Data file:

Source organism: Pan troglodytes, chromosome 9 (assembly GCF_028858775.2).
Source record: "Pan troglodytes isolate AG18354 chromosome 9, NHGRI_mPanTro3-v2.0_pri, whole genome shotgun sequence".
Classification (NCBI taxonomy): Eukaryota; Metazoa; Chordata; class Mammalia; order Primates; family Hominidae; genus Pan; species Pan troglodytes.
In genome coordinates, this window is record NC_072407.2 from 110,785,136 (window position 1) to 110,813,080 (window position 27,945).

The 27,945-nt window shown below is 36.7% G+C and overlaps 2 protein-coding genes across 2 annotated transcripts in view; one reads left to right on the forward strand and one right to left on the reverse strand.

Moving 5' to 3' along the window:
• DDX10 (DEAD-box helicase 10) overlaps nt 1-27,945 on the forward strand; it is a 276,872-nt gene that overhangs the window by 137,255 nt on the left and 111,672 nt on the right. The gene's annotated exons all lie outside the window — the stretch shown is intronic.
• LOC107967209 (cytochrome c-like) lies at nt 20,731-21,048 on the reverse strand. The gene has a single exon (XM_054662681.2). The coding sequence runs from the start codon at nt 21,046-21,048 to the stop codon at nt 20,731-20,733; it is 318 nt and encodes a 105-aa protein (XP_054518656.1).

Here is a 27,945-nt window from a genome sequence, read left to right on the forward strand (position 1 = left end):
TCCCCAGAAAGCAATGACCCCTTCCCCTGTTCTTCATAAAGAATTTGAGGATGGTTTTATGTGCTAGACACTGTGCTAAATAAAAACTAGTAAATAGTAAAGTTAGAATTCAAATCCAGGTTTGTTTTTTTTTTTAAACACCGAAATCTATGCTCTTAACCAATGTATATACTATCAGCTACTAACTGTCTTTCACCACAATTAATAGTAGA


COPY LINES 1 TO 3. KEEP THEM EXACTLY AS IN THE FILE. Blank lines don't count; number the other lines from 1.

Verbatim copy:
Source organism: Pan troglodytes, chromosome 9 (assembly GCF_028858775.2).
Source record: "Pan troglodytes isolate AG18354 chromosome 9, NHGRI_mPanTro3-v2.0_pri, whole genome shotgun sequence".
Classification (NCBI taxonomy): Eukaryota; Metazoa; Chordata; class Mammalia; order Primates; family Hominidae; genus Pan; species Pan troglodytes.